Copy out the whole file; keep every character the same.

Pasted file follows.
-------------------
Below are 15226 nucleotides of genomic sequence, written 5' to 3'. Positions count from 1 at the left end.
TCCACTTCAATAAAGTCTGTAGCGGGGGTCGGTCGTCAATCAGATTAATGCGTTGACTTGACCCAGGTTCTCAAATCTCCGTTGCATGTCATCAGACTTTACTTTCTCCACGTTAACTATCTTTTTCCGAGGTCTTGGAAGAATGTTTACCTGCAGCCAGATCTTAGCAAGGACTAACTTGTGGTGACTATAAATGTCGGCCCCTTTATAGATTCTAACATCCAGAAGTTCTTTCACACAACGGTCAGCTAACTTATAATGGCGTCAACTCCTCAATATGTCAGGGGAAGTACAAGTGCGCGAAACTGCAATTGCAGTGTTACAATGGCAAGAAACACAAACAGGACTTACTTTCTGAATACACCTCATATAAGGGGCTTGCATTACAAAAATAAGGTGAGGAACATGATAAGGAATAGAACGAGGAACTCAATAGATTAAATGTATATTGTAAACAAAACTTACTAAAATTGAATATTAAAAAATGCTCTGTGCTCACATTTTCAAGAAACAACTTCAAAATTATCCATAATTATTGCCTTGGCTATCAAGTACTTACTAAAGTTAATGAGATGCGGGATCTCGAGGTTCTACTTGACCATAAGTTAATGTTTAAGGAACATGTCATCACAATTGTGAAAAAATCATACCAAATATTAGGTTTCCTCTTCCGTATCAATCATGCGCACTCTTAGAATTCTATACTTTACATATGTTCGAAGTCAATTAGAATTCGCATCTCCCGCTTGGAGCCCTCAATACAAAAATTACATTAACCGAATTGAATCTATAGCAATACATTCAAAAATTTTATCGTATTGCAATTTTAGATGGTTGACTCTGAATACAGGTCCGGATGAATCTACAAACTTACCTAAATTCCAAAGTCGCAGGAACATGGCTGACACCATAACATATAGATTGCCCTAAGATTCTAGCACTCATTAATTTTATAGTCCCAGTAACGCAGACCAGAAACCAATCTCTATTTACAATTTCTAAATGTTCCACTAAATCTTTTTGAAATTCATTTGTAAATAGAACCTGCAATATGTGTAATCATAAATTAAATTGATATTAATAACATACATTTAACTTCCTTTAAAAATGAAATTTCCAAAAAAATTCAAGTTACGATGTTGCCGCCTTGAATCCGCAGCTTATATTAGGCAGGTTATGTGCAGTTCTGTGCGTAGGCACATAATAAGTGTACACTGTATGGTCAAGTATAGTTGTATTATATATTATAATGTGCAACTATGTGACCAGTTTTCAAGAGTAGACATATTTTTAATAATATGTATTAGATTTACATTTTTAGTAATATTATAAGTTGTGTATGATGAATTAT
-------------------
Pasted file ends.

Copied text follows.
Below are 15226 nucleotides of genomic sequence, written 5' to 3'. Positions count from 1 at the left end.
TCCACTTCAATAAAGTCTGTAGCGGGGGTCGGTCGTCAATCAGATTAATGCGTTGACTTGACCCAGGTTCTCAAATCTCCGTTGCATGTCATCAGACTTTACTTTCTCCACGTTAACTATCTTTTTCCGAGGTCTTGGAAGAATGTTTACCTGCAGCCAGATCTTAGCAAGGACTAACTTGTGGTGACTATAAATGTCGGCCCCTTTATAGATTCTAACATCCAGAAGTTCTTTCACACAACGGTCAGCTAACTTATAATGGCGTCAACTCCTCAATATGTCAGGGGAAGTACAAGTGCGCGAAACTGCAATTGCAGTGTTACAATGGCAAGAAACACAAACAGGACTTACTTTCTGAATACACCTCATATAAGGGGCTTGCATTACAAAAATAAGGTGAGGAACATGATAAGGAATAGAACGAGGAACTCAATAGATTAAATGTATATTGTAAACAAAACTTACTAAAATTGAATATTAAAAAATGCTCTGTGCTCACATTTTCAAGAAACAACTTCAAAATTATCCATAATTATTGCCTTGGCTATCAAGTACTTACTAAAGTTAATGAGATGCGGGATCTCGAGGTTCTACTTGACCATAAGTTAATGTTTAAGGAACATGTCATCACAATTGTGAAAAAATCATACCAAATATTAGGTTTCCTCTTCCGTATCAATCATGCGCACTCTTAGAATTCTATACTTTACATATGTTCGAAGTCAATTAGAATTCGCATCTCCCGCTTGGAGCCCTCAATACAAAAATTACATTAACCGAATTGAATCTATAGCAATACATTCAAAAATTTTATCGTATTGCAATTTTAGATGGTTGACTCTGAATACAGGTCCGGATGAATCTACAAACTTACCTAAATTCCAAAGTCGCAGGAACATGGCTGACACCATAACATATAGATTGCCCTAAGATTCTAGCACTCATTAATTTTATAGTCCCAGTAACGCAGACCAGAAACCAATCTCTATTTACAATTTCTAAATGTTCCACTAAATCTTTTTGAAATTCATTTGTAAATAGAACCTGCAATATGTGTAATCATAAATTAAATTGATATTAATAACATACATTTAACTTCCTTTAAAAATGAAATTTCCAAAAAAATTCAAGTTACGATGTTGCCGCCTTGAATCCGCAGCTTATATTAGGCAGGTTATGTGCAGTTCTGTGCGTAGGCACATAATAAGTGTACACTGTATGGTCAAGTATAGTTGTATTATATATTATAATGTGCAACTATGTGACCAGTTTTCAAGAGTAGACATATTTTTAATAATATGTATTAGATTTACATTTTTAGTAATATTATAAGTTGTGTATGATGAATTAT